When buying directly from a Black-owned business isn’t an option, turn to those that clearly serve Black patrons (both travelers and locals). How to know? If you’re walking by, check out the clientele inside. From afar, you can review the marketing materials; for example, are Black people featured in their photos? The Black Travel Alliance is a newly formed coalition of Black creators and travel lovers, determined to hold the industry responsible for inclusion once and for all. When in doubt, consult their list of brands that have pledged support.
And if it seems to you that a business is not welcoming to Blacks, start a conversation with them. They may not yet realize the importance of inclusive marketing.
9. Immerse yourself in Black history
Black history is global history, but unfortunately, a lot of it has been erased from the textbooks. Research your destination before you go and then seek out (preferably Black-operated) tours and museums once you arrive, for a unique perspective on African heritage.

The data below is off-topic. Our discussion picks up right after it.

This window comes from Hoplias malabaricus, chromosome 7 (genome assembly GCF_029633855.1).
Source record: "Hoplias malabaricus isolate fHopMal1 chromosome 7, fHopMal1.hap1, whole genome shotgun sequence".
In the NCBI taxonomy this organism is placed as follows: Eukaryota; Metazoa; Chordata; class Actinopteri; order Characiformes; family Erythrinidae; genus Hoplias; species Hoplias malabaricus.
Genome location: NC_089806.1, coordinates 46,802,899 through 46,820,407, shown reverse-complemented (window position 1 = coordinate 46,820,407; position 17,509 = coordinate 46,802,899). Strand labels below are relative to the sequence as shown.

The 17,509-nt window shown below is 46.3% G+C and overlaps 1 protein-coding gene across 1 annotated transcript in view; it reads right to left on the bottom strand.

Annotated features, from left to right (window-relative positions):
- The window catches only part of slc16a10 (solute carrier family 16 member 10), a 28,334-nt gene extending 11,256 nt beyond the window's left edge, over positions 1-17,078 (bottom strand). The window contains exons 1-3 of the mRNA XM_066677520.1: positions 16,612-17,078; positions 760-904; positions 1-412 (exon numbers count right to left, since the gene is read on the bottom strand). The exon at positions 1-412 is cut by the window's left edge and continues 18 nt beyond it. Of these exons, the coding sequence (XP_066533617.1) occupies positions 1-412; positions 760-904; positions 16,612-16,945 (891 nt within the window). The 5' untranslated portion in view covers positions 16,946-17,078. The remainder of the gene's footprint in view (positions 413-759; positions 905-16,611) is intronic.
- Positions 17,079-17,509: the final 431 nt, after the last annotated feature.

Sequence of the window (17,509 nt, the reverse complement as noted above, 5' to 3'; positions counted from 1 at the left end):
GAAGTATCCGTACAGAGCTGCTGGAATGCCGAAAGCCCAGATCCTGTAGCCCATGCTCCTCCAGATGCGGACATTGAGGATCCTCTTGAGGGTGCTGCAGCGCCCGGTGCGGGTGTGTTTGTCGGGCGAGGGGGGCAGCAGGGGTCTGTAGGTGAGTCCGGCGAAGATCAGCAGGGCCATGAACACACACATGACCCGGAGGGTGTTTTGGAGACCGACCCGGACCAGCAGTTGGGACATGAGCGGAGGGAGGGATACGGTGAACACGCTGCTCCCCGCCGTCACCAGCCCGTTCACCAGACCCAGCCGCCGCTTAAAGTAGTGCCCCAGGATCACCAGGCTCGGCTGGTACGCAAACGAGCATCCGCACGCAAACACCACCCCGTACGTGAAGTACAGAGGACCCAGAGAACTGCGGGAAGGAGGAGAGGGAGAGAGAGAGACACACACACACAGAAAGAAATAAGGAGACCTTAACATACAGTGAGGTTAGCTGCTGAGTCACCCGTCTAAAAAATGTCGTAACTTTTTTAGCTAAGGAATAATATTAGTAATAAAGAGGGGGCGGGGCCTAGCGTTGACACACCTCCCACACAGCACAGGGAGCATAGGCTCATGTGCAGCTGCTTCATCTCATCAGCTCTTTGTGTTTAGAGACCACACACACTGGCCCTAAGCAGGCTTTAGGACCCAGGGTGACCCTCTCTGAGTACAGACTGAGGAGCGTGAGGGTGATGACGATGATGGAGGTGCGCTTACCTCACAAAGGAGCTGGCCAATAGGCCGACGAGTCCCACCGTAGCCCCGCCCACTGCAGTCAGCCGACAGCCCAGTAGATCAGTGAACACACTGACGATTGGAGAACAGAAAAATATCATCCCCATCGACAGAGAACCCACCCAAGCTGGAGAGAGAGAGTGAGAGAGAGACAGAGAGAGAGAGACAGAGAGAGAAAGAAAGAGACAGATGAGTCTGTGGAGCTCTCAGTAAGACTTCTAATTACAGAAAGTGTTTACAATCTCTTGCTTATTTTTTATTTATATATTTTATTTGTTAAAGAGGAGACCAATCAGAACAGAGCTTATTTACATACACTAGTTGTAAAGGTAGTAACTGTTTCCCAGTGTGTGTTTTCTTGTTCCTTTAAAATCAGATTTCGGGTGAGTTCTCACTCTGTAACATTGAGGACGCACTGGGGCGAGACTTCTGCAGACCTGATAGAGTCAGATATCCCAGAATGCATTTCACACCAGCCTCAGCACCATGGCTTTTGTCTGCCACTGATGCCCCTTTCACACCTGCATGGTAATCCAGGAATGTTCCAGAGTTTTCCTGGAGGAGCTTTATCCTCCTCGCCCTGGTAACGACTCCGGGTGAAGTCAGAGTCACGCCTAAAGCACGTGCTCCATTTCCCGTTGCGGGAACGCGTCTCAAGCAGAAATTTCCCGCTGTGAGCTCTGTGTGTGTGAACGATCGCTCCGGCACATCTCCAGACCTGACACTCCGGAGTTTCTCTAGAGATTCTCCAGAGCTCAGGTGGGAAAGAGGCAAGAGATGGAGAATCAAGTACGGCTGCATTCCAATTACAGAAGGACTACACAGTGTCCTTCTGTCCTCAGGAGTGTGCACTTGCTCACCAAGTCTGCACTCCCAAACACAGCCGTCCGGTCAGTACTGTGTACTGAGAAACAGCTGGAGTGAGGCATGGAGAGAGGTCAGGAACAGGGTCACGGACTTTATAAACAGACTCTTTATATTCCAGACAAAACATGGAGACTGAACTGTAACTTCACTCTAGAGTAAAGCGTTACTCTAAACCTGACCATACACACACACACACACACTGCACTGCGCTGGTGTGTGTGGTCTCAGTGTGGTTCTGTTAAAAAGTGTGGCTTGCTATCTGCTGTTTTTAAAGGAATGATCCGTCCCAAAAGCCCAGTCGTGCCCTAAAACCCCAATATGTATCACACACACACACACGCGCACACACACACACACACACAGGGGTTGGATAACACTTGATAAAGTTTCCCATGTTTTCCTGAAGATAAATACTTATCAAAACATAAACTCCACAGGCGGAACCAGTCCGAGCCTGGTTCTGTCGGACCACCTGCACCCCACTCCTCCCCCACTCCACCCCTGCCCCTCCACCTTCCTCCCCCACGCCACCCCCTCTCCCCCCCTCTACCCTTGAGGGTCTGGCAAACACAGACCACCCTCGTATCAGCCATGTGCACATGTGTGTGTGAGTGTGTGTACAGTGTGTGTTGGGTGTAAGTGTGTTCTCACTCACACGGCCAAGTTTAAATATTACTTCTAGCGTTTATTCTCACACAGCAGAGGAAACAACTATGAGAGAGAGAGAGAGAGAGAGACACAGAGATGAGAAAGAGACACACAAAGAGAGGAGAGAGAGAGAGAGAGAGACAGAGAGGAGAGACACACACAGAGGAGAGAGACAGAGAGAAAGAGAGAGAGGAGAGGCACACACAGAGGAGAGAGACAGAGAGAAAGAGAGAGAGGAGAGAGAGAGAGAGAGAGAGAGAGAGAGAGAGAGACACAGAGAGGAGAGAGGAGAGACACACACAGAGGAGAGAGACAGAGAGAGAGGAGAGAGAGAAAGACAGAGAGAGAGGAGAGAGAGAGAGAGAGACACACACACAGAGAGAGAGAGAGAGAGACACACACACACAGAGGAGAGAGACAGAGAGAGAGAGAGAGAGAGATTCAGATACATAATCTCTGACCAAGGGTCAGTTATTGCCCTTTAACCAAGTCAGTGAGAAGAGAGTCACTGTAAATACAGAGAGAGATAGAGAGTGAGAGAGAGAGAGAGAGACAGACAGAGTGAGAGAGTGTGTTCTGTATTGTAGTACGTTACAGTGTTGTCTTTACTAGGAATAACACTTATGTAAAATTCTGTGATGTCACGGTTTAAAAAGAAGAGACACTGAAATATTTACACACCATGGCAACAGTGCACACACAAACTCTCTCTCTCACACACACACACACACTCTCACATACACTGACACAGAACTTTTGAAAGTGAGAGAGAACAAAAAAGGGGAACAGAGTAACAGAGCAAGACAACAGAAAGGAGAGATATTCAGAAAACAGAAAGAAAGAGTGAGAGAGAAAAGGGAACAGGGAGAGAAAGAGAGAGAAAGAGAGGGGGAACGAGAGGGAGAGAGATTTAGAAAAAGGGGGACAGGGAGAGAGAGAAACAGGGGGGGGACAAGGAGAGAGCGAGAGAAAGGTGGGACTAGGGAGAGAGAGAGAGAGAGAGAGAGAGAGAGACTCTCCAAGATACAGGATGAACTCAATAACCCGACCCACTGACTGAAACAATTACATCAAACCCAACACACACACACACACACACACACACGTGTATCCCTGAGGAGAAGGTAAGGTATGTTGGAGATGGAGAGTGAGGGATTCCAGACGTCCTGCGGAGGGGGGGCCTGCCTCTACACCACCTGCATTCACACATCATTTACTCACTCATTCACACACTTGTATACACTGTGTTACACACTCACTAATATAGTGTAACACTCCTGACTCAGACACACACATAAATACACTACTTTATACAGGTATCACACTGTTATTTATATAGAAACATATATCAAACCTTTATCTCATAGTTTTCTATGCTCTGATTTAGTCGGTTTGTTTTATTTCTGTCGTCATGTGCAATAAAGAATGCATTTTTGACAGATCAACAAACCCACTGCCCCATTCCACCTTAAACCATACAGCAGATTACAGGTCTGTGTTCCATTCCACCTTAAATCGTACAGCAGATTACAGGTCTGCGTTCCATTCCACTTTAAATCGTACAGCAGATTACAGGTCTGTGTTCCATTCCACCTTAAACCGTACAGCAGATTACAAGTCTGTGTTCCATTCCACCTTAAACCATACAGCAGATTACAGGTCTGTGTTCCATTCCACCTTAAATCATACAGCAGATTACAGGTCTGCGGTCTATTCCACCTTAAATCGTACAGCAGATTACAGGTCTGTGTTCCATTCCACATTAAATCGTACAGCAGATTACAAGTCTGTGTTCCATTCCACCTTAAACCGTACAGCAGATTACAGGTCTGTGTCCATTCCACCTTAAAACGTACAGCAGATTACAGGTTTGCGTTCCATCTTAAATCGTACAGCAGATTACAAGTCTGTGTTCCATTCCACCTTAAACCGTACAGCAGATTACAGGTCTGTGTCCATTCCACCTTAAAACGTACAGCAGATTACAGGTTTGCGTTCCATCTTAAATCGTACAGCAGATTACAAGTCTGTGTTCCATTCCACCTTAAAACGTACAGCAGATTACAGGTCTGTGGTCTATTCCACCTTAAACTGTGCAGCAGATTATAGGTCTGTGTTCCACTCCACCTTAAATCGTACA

I first heard this recommendation from Martinique Lewis and was reminded of a fascinating tour I took last year to San Basilio de Palenque, one of the first free slave towns in the Americas, located outside Cartagena, Colombia. Perhaps best known as the hometown of the colorfully dressed fruit vendors in the Walled City (Las Palenqueras), the settlement is full of rich cultural history and should be on any visitor’s must-see list. Regretfully, it took me six visits to Cartagena before I got there. (Yes, I really love that city.)
Gabby echoed Martinique’s advice with an important add-on: don’t go into a Black history tour with a pity mindset. “Black history is a story of resilience and survival, community, and perseverance.” Beautifully put.
10. Stop photographing Black children
Perhaps you’re guilty, as I am, of photographing Black children while traveling, without explicit permission. A statement from beGirl.world (see #11 below) urged an end to this insensitive and harmful practice. “This needs to stop. Black kids are not props to showcase. Not only is this an invasion of privacy but this also continues to feed a savior complex.”